The biggest issue with hurricanes and inland areas is typically NOT wind damage, but flooding. That is the biggest problem for Wiregrass residents. Many people still do not realize that Flooding insurance is a SEPARATE and ADDITIONAL portion of homeowners/renters insurance. Now is the time to review your personal home insurance plan and make sure you have adequate coverage to prevent flood damage loss. Hurricanes move much slower than frontal storms and have the ability to dump tremendous amounts of rain over a short period of time. While I was in college, one Tropical Storm (did not even have wind speeds at hurricane strength anymore) dropped nearly foot and a half of rain in one day over east central Florida!! Flooding can ruin homes, cause mold, fester disease and also become a great environment for parasites and insects, especially combined with summer heat.

Wind damage and tornadoes being spawned are the first things we think of with hurricane damage typically, so with this we want to prepare for losing power. Non-perishable food items and water for at least three days on hand is recommended. Have important documents in a safe, waterproof container as well as any needed immediate medications. Don’t for get your pets! They will need food too in the event stores are shut down or inaccessable.

Flashlights, trashbags, and a spare set of socks and shoes as well as yard gloves are essential items post-storm. They will prevent you from getting sick, and aid in cleanup.

If you must leave for a storm, follow the news closely and make sure to have a full tank of gas, and cash handy. I have seen from experience that a gas station will not run out of gas any faster than when a tropical system is looming.

If a storm even if it isn’t hurricane strength anymroe approaches, it’s always good to have yards cleared of debris, and brush. These things can easily take flight in not much wind.

These are all just a few things we need to start thinking about now…even though the really active period of Hurricane season is Mid September into October. It’s always great to be prepared!

MAX/MIN TEMPERATURE AND PRECIPITATION TABLE FOR
SOUTHEAST AL...EASTERN FL PANHANDLE ...
NATIONAL WEATHER SERVICE TALLAHASSEE FL
832 PM EDT TUE MAY 3 2011

HIGH TEMPERATURE TODAY
LOW TEMPERATURE PAST 18 HOURS
24 HOUR PRECIPITATION ENDING AT 8PM EDT / 7PM CDT


.BR TAE 0503 E DH20/TAIRZX/DH20/TAIRZP/PPDRZZ
:AIRPORT OBSERVATIONS - EASTERN TIME ZONE
:AS OF 8PM EDT
:
:                                 MAX   MIN
:                                 TEMP  TEMP   PCPN
:
TLH  : TALLAHASSEE              :  86 /  63 /  0.00
AAF  : APALACHICOLA             :  84 /  65 /  0.00
40J  : PERRY                    :  85 /  66 /  0.00
CTY  : CROSS CITY               :  87 /  66 /  0.00
JAX  : JACKSONVILLE INTL        :  87 /  60 /  0.00
ABY  : ALBANY                   :  93 /  65 /  0.00
VAD  : MOODY AFB                :  89 /  62 /  0.00
VLD  : VALDOSTA                 :  91 /  63 /  0.00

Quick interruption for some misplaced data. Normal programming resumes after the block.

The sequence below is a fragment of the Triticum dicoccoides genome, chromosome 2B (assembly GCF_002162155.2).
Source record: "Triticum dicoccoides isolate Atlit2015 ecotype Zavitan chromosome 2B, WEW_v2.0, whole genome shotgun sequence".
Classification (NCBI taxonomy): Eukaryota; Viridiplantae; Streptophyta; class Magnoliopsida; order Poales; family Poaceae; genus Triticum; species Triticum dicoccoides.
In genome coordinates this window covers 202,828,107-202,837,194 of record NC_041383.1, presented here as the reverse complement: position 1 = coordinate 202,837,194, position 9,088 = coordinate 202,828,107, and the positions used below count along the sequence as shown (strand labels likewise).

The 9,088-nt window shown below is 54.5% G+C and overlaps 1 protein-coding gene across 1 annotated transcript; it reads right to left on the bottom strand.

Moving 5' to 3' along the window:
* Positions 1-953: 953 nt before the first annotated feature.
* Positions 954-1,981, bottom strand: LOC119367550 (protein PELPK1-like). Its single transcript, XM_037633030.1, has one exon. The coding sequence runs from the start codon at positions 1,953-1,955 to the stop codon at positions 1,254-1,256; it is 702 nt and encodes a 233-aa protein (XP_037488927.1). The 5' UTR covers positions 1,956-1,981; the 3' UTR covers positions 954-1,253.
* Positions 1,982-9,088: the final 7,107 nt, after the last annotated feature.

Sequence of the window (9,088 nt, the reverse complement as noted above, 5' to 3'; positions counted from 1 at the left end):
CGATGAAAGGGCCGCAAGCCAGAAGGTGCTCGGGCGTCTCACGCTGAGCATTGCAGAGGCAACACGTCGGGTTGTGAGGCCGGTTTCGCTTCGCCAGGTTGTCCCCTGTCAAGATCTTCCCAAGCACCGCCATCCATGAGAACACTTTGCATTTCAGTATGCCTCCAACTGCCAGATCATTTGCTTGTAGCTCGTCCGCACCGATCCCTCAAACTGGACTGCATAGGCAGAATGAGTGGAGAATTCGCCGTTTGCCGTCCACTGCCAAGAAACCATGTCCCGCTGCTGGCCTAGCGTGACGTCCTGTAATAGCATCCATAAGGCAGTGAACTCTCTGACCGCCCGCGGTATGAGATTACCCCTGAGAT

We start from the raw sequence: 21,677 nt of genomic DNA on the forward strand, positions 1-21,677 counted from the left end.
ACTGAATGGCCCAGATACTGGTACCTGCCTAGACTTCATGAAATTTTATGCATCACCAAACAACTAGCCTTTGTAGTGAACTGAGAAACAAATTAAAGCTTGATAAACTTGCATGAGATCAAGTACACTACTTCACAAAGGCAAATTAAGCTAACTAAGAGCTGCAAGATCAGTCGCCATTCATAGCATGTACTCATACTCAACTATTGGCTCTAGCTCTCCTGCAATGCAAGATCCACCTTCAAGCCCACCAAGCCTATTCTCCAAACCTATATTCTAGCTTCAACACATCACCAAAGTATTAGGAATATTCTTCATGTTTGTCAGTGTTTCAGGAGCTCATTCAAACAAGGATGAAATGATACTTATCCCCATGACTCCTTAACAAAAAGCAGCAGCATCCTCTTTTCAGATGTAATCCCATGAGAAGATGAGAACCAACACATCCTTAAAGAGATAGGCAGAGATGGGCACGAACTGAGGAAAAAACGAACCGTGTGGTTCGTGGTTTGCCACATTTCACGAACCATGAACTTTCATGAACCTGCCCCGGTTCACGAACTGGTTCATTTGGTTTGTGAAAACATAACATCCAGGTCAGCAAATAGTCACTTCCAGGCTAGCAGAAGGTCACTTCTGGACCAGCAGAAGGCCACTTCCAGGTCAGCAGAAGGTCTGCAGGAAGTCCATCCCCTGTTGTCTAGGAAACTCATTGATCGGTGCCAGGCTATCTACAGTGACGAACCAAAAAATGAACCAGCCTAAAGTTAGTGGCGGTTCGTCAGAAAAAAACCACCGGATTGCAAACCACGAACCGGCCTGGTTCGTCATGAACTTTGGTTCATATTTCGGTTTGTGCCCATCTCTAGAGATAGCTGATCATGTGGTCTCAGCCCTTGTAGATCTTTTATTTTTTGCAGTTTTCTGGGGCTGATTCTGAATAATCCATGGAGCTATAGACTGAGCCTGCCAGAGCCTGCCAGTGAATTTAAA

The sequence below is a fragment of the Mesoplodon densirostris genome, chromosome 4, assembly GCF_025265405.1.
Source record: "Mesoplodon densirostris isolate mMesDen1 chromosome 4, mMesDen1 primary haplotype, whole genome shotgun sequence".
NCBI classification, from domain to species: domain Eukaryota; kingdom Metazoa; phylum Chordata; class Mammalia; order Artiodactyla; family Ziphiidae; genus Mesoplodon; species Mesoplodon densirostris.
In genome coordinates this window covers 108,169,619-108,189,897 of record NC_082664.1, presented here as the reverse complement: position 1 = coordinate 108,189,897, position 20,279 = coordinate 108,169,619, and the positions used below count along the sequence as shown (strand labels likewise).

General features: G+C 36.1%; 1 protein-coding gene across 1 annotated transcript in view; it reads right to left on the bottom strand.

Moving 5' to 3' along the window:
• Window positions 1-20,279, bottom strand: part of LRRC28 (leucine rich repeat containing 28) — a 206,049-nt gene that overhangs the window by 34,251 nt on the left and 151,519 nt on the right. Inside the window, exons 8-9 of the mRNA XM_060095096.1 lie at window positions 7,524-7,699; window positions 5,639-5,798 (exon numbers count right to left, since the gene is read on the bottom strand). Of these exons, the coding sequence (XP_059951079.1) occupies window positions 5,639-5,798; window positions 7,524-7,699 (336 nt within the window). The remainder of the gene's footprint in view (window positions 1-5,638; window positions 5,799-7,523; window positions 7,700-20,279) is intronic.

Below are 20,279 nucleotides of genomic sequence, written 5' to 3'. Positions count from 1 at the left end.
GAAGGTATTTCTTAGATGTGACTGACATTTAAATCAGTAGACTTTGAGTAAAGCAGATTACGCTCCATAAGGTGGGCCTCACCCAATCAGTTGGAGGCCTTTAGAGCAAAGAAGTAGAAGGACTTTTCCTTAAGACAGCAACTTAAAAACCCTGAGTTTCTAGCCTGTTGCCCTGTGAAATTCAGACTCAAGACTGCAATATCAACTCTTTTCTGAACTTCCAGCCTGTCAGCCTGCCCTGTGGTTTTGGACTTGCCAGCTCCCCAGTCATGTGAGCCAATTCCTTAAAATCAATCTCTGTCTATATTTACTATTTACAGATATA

BGE  : BAINBRIDGE               :  88 /  63 /
BIJ  : BLAKELY                  :  91 /  61 /
MGR  : MOULTRIE                 :  90 /  64 /
TMA  : TIFTON                   :  88 /  61 /
TVI  : THOMASVILLE              :  88 /  65 /
:
.END


.BR TAE 0503 C DH19/TAIRZX/DH19/TAIRZP/PPDRZZ
:
:AIRPORT OBSERVATIONS - CENTRAL TIME ZONE
:AS OF 7PM CDT
:
:                                 MAX   MIN
:                                 TEMP  TEMP   PCPN
:
ECP  : PANAMA CITY NW INTL ARPT :  86 /  63 /  0.00
PAM  : TYNDALL AFB              :  82 /  63 /  0.00
VPS  : EGLIN AFB                :  82 /  70 /  0.00
CEW  : CRESTVIEW                :  89 /  61 /  0.00
PNS  : PENSACOLA                :  85 /  63 /    T
MAI  : MARIANNA                 :  93 /  63 /  0.00
MOB  : MOBILE                   :  84 /  57 /  0.01
DHN  : DOTHAN                   :  89 /  63 /  0.00
OZR  : OZARK - CAIRNS AIR FIELD :  88 /  66 /  0.00
LOR  : FT RUCKER HELIPORT       :  91 /  63 /  0.00



AREA FORECAST DISCUSSION
NATIONAL WEATHER SERVICE TALLAHASSEE FL
TUE MAY 3 2011
THE COOLER AIR WILL RUSH IN QUICKLY...BUT SINCE THE CLOUD COVER
WON`T CLEAR THE REGION UNTIL AFTER 12Z AT BEST...I`M A LITTLE WARY
OF THE COLDER GUIDANCE TEMPS FOR TONIGHT...SO WILL SPLIT BETWEEN
THE WARMER MET GUIDANCE AND THE COOLER MAV.

WEDNESDAY IS GOING TO FEEL EARLY SPRING LIKE WITH HIGH
TEMPERATURES ONLY IN THE LOW TO MID 70S IN SOME PLACES. THERE IS
SOME DISAGREEMENT BETWEEN THE GUIDANCE AS TO WHETHER THE STRONG
MAY SUN CAN OVERCOME THE STRONG COLD ADVECTION. WILL OPT FOR A
WEIGHTED BLEND FAVORING THE COOLER GUIDANCE HERE AS THE INCOMING
AIRMASS IS QUITE COLD...EVEN FOR EARLY MAY.

WEDNESDAY NIGHT DOES POSE SOME CONCERN WITH THE TEMPERATURE
FORECAST. THE GUIDANCE HAS BEEN CONSISTENT FROM THE MAV IN BEING
IN THE LOWER 40S IN THE COLDEST SPOTS BY SUNRISE. SOME OF OUR
BIAS-CORRECTED GUIDANCE IS EVEN SHOOTING FOR THE MID TO UPPER 30S
OVER TOWARD CRESTVIEW UP TO GENEVA. THIS JUST SEEMS A LITTLE TOO
COLD GIVEN THE RIDGE POSITION THURSDAY MORNING ACROSS MIDDLE
TENNESSEE. WILL CONTINUE THE TREND OF UNDERCUTTING THE WARMER MET
GUIDANCE...BUT WILL KEEP THE FORECAST NUMBERS A DEGREE OR TWO
ABOVE THE COLDER MAV GUIDANCE. IN ANY EVENT...THURSDAY MORNING
WILL FEEL QUITE CHILLY.

Only a few areas of drizzle made it through the Wiregrass today.

Although we have plenty of clouds, don’t expect much rain this evening.

And much cooler Wednesday!

The Wiregrass now stands at the most rain-starved part of the state….all of it is within the 17% of the state under extreme drought conditions.